DESTIN, Fla. -- Even if University of Florida officials had formally finalized a new contract for men's basketball coach Billy Donovan, the Gators couldn't have prevented him from bolting for the NBA's Orlando Magic.
Florida president Dr. J. Bernard Machen said Thursday that Donovan's new contract with the Gators had been agreed to "for a while." Florida officials had hoped to announce the new contract -- a seven-year deal that would have paid Donovan an average of about $3.5 million per season -- as early as next Monday.
"It's done. It's been done," Machen said of Donovan's pending contract with Florida. "Billy will tell you the contract has been done for a while."
Asked why the school hadn't formally announced the contract, Machen said: "You don't know how Florida works."
Even if the contract between Florida and Donovan had been finalized, it probably would have included a buyout of no more than $1 million. In fact, football coach Urban Meyer's current contract with the Gators includes a $150,000 buyout, which he would owe if he leaves the school before the end of the 2011 season.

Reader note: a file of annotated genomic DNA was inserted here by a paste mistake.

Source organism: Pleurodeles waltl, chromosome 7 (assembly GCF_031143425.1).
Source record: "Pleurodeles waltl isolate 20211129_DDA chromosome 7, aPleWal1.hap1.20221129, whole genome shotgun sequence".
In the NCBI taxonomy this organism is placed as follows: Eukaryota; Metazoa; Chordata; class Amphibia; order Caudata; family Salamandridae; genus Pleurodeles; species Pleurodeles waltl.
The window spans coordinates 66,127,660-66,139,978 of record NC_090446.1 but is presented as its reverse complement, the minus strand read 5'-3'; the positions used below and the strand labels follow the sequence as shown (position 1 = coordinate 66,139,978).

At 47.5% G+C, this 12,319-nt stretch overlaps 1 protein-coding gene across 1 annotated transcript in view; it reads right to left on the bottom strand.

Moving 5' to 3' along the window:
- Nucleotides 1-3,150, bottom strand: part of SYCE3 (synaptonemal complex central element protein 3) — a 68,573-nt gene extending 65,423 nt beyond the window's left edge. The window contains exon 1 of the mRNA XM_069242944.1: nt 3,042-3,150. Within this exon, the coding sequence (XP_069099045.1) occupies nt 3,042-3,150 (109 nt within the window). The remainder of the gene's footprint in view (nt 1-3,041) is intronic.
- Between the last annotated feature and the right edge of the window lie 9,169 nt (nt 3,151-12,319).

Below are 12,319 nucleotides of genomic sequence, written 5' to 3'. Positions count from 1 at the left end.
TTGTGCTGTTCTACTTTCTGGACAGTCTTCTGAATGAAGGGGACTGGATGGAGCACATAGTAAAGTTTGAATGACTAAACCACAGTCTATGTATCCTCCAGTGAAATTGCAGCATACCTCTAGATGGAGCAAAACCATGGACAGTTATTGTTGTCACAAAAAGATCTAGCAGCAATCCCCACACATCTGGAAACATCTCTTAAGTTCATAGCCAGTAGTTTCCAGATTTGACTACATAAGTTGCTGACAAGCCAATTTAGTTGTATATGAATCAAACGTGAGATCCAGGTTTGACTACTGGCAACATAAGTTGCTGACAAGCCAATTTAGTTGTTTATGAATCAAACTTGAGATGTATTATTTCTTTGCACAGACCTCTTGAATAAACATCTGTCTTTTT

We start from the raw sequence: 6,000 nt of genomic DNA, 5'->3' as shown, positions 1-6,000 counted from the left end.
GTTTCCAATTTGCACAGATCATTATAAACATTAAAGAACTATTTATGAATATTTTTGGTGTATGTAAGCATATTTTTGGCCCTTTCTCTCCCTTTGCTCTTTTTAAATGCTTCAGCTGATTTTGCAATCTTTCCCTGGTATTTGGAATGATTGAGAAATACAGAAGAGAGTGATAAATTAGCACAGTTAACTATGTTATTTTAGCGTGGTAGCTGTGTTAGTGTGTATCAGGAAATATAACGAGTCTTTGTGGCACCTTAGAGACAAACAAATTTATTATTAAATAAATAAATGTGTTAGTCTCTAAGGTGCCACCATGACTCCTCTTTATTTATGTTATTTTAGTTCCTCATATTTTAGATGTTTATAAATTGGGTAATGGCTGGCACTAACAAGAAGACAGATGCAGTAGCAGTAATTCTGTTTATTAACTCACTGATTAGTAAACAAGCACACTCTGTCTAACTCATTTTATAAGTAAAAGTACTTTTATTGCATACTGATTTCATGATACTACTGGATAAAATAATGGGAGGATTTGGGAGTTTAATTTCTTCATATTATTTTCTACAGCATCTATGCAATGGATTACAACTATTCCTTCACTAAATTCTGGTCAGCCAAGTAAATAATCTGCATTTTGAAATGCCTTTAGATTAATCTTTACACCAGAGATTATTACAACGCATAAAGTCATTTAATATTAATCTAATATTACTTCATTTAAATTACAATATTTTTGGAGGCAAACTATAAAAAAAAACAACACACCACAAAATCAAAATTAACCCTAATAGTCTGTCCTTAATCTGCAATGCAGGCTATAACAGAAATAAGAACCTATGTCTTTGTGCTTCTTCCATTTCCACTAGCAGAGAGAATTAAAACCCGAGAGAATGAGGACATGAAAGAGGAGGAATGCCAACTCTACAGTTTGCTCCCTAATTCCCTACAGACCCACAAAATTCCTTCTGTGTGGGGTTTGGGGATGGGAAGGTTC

Donovan, 42, also had been linked to openings with the Memphis Grizzlies, Miami Heat and Houston Rockets. Donovan said he met earlier this month with Grizzlies owner Michael Heisley in the Orlando area. But Donovan said the meeting wasn't a job interview to replace interim coach Tony Barone, who took over for fired Mike Fratello after 30 games last season.
Speaking to reporters earlier this week at the SEC spring meetings at the Sandestin Resort, Donovan said he wasn't concerned his new contract with the Gators hadn't been announced.
"I have trust in [athletics director] Jeremy [Foley] and Dr. Machen, so really it's not in my hands," Donovan said. "It's really in the University of Florida's hands. I understand there is a process they're going to have to go through."
At the time, Donovan also said he wouldn't be anxious about going to the NBA after his mentor, Louisville coach Rick Pitino, and former Florida football coach Steve Spurrier struggled when they left college coaching jobs for the pros.
Donovan said Pitino and former Florida basketball coach Lon Kruger, who was fired as coach of the Atlanta Hawks after only 2 1/2 seasons, were only guilty of inheriting teams with little talent.
"Every experience means something, but I just don't believe the idea that Rick Pitino or Steve Spurrier can't be successful at the professional level," Donovan said. "I think it has more to do with the kind of teams they have taken over. Did guys like Lon Kruger and Leonard Hamilton really have a chance to win? Were those situations where they really had a chance? Could they really win there?
"Remember that coach Pitino was very successful with the Knicks before he went to Kentucky. Rick Pitino and Steve Spurrier can coach at any level. I really believe that."
Mark Schlabach covers college football and basketball for ESPN.com. He can be reached at firstname.lastname@example.org.